essay

Fitting in

Do you feel like you aren’t good enough? That you don’t fit in? That you’ll never quite be able to connect with other people? That you are too different?

We all have those feelings at some point or another.

I just moved from a very tiny town in Wyoming to a tourist town in the middle of a whole bunch of national parks. The vibe here is so completely different. I need to relearn how to drive because there are actually lots of people. And traffic. It’s weird.

There are days when I feel like I don’t fit in. People like adventure here–hiking, biking, camping, rafting, whatever. Outdoor recreation is why this place exists.

And I like small adventures, like going on quarter-mile walk and leaving my house. Right now, I only go on short hikes and short camping trips. I do like to canoe, but I still have no idea what I’m doing and I go in the wrong direction. I usually have to force myself to exercise.

I’m surrounded by off-roading Jeeps, river trips through rapids, and mountain bikes–and I suddenly feel a bit inadequate. I’m a suburban-type of person who keeps ending up far away from the suburbs.

But instead of worrying about fitting in, I can be happy with where I’m at and recognize my own talents. Sometimes when I tell people I’ve written books, they seem impressed–but I don’t think it’s really that impressive. I just have a whole bunch of rejection letters and incredibly low sales. It’s mostly a hobby I’m a bit embarrassed about.

I look at people sometimes and I am so impressed with them: taking amazing photographs, or running races, or owning their business, or putting on effortless and beautiful makeup. Or doing all of the above.

But they probably don’t think of themselves that way. Because there is always someone who does more and does it better.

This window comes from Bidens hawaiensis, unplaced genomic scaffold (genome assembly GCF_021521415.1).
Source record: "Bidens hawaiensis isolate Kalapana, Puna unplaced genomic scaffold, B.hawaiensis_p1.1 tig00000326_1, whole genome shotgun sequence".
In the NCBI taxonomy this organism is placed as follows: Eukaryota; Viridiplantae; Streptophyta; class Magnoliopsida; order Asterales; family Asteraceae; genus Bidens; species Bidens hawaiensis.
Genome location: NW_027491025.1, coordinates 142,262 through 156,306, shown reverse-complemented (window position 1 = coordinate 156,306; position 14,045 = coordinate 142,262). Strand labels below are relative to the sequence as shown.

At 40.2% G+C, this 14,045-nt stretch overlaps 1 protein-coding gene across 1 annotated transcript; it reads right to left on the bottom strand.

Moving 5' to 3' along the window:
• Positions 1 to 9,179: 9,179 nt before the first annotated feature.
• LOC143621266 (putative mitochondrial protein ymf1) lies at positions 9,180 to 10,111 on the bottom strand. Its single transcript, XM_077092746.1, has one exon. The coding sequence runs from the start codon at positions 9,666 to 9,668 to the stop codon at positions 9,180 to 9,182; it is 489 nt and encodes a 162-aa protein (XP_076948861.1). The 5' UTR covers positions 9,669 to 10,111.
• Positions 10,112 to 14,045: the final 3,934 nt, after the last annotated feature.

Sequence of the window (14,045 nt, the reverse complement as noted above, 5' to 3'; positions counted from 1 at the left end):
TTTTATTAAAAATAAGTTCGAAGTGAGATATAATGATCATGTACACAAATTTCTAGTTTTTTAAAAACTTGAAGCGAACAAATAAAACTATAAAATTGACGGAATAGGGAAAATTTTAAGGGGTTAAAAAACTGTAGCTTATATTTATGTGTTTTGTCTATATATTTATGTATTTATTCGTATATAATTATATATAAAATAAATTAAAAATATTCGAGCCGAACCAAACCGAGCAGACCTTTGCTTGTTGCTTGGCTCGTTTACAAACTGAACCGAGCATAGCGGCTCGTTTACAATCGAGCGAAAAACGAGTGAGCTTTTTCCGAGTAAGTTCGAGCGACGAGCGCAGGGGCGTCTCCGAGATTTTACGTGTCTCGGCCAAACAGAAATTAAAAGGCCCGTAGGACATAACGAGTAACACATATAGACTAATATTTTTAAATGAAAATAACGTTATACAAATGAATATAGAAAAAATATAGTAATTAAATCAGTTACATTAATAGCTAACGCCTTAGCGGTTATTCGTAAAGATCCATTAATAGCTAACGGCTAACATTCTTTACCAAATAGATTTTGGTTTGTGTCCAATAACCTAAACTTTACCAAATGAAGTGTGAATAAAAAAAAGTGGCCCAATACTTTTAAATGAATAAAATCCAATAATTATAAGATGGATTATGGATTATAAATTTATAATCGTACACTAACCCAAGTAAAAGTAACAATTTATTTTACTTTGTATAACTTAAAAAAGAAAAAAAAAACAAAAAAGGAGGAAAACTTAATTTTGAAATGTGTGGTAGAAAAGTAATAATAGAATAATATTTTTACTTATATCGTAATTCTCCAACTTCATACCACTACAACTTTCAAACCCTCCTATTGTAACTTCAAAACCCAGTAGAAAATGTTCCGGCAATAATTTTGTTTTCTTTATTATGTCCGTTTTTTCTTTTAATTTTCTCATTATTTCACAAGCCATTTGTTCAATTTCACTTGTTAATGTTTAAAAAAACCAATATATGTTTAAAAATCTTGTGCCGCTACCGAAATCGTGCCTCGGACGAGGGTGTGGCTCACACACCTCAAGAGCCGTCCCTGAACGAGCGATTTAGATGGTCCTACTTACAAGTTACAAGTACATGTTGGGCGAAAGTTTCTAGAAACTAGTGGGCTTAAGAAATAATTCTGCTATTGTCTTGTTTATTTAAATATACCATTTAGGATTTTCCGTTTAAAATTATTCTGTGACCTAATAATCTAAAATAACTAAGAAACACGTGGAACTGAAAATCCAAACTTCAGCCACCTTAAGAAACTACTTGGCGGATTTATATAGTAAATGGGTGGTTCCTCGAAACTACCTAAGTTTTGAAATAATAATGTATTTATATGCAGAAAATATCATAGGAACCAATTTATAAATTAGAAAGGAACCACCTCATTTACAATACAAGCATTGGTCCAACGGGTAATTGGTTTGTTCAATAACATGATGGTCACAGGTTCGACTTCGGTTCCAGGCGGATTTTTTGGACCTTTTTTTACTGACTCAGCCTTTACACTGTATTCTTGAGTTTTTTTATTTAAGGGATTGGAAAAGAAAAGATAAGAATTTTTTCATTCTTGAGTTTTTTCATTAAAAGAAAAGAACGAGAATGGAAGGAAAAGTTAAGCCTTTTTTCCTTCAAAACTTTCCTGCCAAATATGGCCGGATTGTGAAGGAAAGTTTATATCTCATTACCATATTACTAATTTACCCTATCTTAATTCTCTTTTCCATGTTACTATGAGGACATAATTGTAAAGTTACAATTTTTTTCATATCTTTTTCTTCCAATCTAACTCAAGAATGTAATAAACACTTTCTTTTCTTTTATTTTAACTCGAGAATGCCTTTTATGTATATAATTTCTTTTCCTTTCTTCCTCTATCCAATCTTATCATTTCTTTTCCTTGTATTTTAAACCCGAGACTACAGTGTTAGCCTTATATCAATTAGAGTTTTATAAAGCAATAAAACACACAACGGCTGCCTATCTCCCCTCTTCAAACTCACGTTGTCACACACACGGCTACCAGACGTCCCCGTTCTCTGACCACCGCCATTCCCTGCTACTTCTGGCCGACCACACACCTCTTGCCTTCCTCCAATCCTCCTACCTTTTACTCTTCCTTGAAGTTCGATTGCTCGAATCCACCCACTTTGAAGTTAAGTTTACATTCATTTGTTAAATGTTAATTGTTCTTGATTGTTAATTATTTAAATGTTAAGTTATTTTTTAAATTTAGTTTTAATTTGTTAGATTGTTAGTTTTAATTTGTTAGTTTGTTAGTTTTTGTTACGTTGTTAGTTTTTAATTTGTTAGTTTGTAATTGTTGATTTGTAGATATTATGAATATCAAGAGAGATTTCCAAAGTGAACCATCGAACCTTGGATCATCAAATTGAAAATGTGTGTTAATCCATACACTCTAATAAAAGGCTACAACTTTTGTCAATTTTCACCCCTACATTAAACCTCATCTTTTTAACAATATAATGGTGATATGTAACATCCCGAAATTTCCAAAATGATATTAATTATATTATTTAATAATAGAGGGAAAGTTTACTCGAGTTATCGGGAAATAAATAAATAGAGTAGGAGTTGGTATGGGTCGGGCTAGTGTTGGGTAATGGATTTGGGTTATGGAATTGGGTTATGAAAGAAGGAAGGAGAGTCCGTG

So instead of comparing and worrying about fitting in, it’s a whole lot better to recognize your strengths (you have them–you have a lot of them) and to learn from others and celebrate differences.

I fit in here. Not because I fit the mold, but because I am who I am and that’s enough.

essay

Having it all

We can’t have it all.

As mothers, sometimes we feel pressure to do everything: work, stay-at-home, go back to school, start a new business, sign our kids up for various programs, do a better job at taking care of our house, whatever.

I know a lot of moms who work–and it’s really hard to balance work with family and home. You often feel like you are always in the wrong place. I know a lot of moms who stay at home–and it’s really hard to feel like you have purpose when you stay at home. Sometimes you battle loneliness, depression, and low self-esteem. And there are a lot of moms who are somewhere in-between.

There is always too much to do.

Motherhood requires sacrifice, no matter what your life looks like. And your life will never be quite the ideal. Something always seems to be missing.

And we are often worried about what others think. No one has the ideal life, really–it’s just a whole bunch of messiness. No one has it figured out in a way that’s right for everyone–we have to figure out our own specifics.

Sometimes that means working. Sometimes that means going back to school. Sometimes that means saying that now is not the right time. Sometimes it means really long days at home with your children.

We need to stop judging other people for whatever choices they make. But more importantly, we need to stop judging ourselves and instead just continue on the best that we know how.